Note the following interesting features:

    The engine's associated coverplates, appear to be fully compatible with the vehicle's engine-bay perimeter.

    Engine cooling-fan housing, similar in concept, to the VW Type 3 & 4 engines.

    The heating & demisting system booster fan (directly driven by the alternator shaft), independent of the engine-cooling fan, whose inlet could be connected via a shaped, rigid duct and flexible spiral-reinforced hose, to the passenger compartment, in order to recirculate warm air, through the exhaust heat exchangers. Similar considerations also apply, to transplanting a 1980~83 VW 2000 Vanagon (i.e. T3 or Type 25) air-cooled engine.

    Crankcase with cast-in oil-filter mount (not visible in the above picture) of identical pattern to that of the 1983~92 VW 19/2100 VW Vanagon, water-cooled, flat-four engines.

    Single, central carburettor, with an inlet-manifold, exhaust pre-heating facility (not visible in the above picture), identical in concept to that of the VW Type 1 engines.

    The inlet manifold, beneath the carburettor, of the later water-cooled flat-four engines, with single carburettor, instead features a self-regulating, electrically-heated "hedgehog".

    The specific link to the Volkswagen Audi Gevaert on-line catalogue page, for the 1980~83 VW 1600 Vanagon (i.e. T3 or Type 25) inlet manifold, with exhaust-gas preheater pipe connections (described on the website as: SUCTION PIPE / INTAKE CONNECTION / 1.6ltr. / CT,CZ ), is as follows, but note that in order to view it, one must log into the website, as a registered user:

    http://www.vagcat.com/epc/cat/vw/T2/1980/4/49/54106/

    For those of you who are not acquainted, with the 1980~83 VW 1600 Vanagon (i.e. T3 or Type 25), CT/CZ-series, air-cooled engine, the following two links give more detailed descriptions and illustrations:

    http://www.tunacan.net/t4/tech/ct-cz.shtml

    http://www.type2.com/library/engineg/boxeng.htm

    For more durable, VW Type 1 & 3 style and 1980~83 VW 1600 Vanagon air-cooled engines, one can adapt the 68•9 mm or 76•0 mm stroke crankshafts, with matching connecting rods and 5-bolt flywheels, from the 1983~92 VW 19/2100 Vanagon (i.e. T3 or Type 25), 1913 cc or 2109 cc, water-cooled, flat-4 petrol engines, which fundamentally, were merely a further development, of the VW Type 1 Beetle style and 1980~83 VW 1600 Vanagon, air-cooled engines. In addition to the stronger 5-bolt flywheel attachment, the crankshaft has larger bearing journals and extra webbing, which reduces crankshaft whip.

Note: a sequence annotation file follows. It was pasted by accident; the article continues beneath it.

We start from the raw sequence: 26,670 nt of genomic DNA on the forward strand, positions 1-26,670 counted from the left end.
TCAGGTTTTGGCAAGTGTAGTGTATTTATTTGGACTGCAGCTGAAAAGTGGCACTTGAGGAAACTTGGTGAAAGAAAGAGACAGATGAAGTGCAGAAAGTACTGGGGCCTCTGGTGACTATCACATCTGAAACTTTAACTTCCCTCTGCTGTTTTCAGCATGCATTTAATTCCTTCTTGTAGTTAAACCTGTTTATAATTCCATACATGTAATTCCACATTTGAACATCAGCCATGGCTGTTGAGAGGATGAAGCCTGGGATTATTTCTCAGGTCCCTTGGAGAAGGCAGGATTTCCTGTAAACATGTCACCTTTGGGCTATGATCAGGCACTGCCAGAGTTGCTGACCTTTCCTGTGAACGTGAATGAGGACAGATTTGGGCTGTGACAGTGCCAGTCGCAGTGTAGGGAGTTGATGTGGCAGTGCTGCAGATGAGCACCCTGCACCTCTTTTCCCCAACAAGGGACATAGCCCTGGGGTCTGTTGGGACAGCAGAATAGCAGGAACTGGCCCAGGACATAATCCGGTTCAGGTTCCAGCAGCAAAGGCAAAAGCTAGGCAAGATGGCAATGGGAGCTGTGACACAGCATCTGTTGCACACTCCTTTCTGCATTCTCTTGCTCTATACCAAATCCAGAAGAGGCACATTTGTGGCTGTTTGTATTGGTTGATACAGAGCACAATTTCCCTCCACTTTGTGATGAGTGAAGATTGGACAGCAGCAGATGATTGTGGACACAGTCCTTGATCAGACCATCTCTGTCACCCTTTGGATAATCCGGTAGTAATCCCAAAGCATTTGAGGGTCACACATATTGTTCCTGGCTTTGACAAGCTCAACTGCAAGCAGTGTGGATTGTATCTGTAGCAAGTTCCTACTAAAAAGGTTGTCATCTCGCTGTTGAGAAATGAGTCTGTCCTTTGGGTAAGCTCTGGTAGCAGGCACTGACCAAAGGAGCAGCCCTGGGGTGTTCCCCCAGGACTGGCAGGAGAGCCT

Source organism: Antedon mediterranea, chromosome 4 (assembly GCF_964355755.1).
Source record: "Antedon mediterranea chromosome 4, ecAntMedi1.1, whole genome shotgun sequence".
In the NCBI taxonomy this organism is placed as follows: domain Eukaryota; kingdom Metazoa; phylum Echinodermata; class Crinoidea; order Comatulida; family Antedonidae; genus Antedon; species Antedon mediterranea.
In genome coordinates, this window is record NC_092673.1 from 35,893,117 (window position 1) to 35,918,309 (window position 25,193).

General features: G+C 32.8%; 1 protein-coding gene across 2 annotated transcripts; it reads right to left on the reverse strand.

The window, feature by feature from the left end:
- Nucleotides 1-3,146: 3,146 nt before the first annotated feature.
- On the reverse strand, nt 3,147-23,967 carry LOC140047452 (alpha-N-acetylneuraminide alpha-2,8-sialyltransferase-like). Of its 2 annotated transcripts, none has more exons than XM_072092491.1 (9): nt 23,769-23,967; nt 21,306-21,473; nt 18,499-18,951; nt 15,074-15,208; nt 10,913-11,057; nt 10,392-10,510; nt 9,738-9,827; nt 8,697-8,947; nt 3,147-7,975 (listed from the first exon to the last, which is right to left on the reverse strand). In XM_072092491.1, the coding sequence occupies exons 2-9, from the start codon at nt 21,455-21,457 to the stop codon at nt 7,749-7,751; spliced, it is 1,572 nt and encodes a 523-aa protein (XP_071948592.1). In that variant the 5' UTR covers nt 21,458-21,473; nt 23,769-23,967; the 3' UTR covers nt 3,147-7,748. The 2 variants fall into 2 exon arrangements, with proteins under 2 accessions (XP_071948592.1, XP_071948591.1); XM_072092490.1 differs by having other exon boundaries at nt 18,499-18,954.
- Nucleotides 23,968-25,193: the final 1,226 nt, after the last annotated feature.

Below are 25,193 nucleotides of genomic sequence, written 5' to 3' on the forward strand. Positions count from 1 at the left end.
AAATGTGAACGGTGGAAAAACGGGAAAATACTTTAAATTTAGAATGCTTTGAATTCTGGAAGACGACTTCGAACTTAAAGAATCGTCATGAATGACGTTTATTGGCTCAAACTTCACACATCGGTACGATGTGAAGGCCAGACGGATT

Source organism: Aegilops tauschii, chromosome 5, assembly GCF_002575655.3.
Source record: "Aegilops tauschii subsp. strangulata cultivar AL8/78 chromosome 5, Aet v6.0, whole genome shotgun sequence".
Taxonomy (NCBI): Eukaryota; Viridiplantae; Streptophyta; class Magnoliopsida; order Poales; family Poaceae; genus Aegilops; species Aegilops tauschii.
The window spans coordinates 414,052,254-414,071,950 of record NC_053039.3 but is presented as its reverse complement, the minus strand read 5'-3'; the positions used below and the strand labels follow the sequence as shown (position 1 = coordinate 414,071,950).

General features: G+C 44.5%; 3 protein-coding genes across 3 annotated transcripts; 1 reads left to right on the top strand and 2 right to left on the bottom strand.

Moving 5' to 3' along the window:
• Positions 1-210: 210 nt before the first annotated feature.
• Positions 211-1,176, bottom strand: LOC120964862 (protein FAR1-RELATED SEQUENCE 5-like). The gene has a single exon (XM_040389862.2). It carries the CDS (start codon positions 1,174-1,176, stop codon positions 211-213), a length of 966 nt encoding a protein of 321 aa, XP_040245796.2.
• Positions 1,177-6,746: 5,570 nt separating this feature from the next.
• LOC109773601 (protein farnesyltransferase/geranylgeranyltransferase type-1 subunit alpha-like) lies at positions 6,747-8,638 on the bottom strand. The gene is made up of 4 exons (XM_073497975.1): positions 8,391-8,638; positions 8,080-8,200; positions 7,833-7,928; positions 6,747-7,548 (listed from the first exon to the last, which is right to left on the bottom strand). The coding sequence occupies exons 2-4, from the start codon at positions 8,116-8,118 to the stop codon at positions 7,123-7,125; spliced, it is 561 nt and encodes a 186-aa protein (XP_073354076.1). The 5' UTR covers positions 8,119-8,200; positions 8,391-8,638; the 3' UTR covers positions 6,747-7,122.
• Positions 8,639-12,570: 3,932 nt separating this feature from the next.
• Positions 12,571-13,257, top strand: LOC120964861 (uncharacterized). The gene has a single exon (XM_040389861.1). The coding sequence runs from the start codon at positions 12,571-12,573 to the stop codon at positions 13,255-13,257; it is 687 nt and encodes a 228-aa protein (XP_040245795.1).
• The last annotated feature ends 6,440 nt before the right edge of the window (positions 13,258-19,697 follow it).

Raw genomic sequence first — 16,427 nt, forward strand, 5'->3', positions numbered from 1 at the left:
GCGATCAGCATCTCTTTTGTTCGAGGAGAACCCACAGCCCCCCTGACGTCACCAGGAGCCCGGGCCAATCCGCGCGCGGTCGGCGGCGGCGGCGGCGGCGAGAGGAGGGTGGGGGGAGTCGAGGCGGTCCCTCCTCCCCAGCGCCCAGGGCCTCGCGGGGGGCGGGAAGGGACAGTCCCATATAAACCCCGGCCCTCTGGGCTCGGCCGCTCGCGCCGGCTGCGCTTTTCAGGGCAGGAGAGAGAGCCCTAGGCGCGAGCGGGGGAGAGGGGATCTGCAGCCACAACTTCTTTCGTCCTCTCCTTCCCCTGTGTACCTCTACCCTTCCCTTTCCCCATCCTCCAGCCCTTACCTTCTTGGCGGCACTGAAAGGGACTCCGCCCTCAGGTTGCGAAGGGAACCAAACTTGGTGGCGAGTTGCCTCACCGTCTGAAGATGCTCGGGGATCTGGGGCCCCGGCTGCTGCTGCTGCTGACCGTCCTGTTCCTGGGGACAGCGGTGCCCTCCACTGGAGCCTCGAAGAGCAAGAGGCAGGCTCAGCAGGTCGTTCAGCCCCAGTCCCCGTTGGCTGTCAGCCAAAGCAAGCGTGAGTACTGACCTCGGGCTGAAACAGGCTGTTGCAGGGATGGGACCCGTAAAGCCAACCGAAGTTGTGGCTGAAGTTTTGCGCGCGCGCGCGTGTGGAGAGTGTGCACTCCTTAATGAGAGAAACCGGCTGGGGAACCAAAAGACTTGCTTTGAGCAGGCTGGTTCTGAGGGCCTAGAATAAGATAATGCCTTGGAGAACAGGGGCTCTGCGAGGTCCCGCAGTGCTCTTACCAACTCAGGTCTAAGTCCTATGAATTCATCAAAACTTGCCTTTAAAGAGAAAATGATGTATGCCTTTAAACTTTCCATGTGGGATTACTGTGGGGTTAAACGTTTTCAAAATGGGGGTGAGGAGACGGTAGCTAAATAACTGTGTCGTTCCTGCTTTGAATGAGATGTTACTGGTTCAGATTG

Although it is rumoured that bearing sets for the water-cooled, flat-four petrol engines, are hard to obtain in the USA, I believe they are readily obtainable in Great Britain & Europe. The early-model 1913 cm² engine has a 215 mm diameter clutch, whilst the 2109 cm² & late-model 1913 cm² engines, have a 228 mm diameter clutch respectively, so these are likely to be subject to the same clutch-housing clearance requirements, as the 1968~79 VW 1600 Type 2, 1972~75 VW 17/1800 Type 2 and 1976~79 VW 2000 Type 2 engines.



    This picture of a 1983~92 VW 19/2100 Vanagon, water-cooled, flat-four engine crankshaft & flywheel in a VW Type 1 & Type 3 style or 1980~83 VW 1600 Vanagon engine, courtesy Laurie Pettitt.
    Last edited by Capt. Mike; 02-10-2009 at 08:08 PM. Reason: Remove other publication listings
    Nigel A. Skeet
    Technical Editor, Transporter Talk magazine
    Volkswagen Type 2 Owners' Club
    http://www.vwt2oc.com

    Much modified & upgraded, British specification, 1973 VW "1600" Type 2, Westfalia Continental campervan, "Heinzwei"

  7. #6
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    US
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    Default Installing boxer style engines in upright models

    I know you can do a bseries but what other engines can be swapped in without a problem or what measurements would one check if wanting to swap any other engine in thank you

    By the way, what car auctions services do you know? I recently investigated http://www.carfrom.us automotive auction. I encountered good pre-owned DODGE CHARGER 2009 . I'm pleased that i got vehicle history report before buying. It had burn - engine damage. Be secure and always run car history check free before buying.